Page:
It’s never too late to post Bach!
Halt im Gedächtnis Jesum Christ, der auferstanden ist von den Toten.
(2nd Timothy 2:8)
Keep Jesus Christ in mind, who is arisen from the dead.
St. Andrew’s Choir offered Bach as their Offertory Anthem on Easter Sunday, 2011.
BWV 67 Both cantatas for the Sunday after Easter are masterpieces. The earliest that we have is Cantata BWV 67 written for the 1st Jahrgang in Leipzig. The ambiguous and difficult situation of the doubt of the verity of Christ’s resurrection and hoping that it was true make it perfect for a musical treatment. Contrapuntal music is perfect for expressing conflicting emotions, and there are several classic examples of that technique in this work. The work begins with a representation, or rather a memory, of the Resurrection. For all of its vitality the chorus that opens this work is remarkably static. The choral fugal chorus is almost always used by Bach to promote conflicting and lively ideas. It almost inevitably leaves us in a different state than where we began. Here the chorus is a monolithic thing which provides a foil for all of the doubt and fear that follows. The chorus begins with a marching and grand motive in the winds and trumpet against sustained string textures. Three major motives emerge, a marching theme, a long held note, associated with the word “hold” and a rising melisma associated with the resurrection. Bach achieves rhythmic and emotional liveliness without real thrust by limiting himself to a diatonic harmonic language. One can hardly think of a comparably impressive and rich chorus in all of Bach that is this uncomplicated in harmony. There is a glorious and moving breadth to the piece with the richness provided by the “resurrection” melismas rising against the “hold” long notes. The harmonic and dramatic shape of the cantata, with an important segment dipping into the relative minor of the tonic A major, is reflected by the shape of the opening chorus.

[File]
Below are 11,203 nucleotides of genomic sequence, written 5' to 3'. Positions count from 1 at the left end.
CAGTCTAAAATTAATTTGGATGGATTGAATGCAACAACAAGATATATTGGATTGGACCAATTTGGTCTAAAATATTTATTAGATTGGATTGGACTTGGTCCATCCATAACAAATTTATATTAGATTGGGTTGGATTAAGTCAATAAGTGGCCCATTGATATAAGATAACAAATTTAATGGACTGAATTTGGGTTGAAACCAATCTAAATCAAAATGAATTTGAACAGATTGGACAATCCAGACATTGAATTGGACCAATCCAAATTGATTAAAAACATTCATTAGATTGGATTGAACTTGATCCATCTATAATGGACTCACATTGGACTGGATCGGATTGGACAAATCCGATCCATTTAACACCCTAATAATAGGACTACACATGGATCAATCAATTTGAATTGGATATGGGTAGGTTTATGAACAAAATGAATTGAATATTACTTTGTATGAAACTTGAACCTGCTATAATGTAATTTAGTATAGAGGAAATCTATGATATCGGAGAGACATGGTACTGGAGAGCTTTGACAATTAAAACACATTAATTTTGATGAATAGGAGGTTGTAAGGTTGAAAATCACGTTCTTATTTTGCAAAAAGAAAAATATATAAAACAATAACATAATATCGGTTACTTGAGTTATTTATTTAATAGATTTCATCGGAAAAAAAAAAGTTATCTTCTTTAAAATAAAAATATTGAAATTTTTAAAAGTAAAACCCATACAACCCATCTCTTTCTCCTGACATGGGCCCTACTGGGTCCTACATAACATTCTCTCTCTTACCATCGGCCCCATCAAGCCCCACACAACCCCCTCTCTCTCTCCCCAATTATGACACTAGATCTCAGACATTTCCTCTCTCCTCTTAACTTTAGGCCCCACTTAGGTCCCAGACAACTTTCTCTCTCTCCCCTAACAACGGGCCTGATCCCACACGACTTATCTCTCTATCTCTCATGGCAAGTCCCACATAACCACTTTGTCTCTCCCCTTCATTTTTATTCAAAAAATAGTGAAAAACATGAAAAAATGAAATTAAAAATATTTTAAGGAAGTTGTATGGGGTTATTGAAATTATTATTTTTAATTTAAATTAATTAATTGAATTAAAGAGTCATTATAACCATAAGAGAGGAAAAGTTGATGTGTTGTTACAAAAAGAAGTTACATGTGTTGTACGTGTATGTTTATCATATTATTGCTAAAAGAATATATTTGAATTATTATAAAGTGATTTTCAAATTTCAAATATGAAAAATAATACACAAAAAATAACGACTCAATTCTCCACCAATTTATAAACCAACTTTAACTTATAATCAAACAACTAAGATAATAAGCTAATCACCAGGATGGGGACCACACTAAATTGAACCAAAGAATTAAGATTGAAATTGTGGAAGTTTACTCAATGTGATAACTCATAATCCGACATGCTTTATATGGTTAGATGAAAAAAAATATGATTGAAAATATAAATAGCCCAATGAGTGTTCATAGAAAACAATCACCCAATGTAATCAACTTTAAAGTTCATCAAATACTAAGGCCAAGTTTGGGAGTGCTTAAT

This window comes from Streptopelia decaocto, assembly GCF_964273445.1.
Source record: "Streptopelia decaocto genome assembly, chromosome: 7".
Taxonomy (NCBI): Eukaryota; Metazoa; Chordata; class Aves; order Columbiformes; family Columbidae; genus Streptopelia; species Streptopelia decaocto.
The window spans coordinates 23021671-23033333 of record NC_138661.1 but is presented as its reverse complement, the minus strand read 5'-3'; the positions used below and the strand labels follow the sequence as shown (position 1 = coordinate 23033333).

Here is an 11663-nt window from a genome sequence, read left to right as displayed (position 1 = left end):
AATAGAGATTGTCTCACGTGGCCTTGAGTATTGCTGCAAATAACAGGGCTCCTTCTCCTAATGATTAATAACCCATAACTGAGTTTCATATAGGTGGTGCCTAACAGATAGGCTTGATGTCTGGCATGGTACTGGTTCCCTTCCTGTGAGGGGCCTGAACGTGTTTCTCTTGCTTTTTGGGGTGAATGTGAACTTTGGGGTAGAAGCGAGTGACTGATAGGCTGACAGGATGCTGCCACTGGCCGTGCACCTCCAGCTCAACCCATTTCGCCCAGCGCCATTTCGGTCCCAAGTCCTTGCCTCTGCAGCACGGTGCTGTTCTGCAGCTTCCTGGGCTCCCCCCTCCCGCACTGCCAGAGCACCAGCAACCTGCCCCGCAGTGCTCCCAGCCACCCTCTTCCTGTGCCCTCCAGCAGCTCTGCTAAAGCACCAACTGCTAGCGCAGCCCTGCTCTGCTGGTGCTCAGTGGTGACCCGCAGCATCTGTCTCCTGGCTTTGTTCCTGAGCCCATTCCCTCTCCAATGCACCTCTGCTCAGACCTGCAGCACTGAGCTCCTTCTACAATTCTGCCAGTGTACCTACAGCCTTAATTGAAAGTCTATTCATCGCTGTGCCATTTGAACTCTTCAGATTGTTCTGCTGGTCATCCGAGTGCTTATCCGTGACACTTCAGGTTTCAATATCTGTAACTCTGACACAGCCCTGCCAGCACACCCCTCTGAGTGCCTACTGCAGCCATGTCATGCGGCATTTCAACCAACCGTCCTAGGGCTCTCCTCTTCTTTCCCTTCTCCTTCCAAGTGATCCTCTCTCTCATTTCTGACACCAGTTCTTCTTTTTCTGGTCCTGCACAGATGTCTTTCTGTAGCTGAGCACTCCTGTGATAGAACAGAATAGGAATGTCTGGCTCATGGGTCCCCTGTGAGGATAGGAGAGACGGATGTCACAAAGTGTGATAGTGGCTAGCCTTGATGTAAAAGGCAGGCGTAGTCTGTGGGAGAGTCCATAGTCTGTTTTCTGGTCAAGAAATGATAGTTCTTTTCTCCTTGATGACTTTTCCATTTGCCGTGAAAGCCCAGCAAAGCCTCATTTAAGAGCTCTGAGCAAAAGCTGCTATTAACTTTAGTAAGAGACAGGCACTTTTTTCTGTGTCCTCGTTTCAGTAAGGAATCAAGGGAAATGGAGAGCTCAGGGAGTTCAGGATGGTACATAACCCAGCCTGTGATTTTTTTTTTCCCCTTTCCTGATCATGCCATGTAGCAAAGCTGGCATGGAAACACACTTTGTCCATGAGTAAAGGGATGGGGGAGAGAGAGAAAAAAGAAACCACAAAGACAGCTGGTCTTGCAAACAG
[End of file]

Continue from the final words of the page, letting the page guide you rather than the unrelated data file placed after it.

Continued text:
Notes by Craig Smith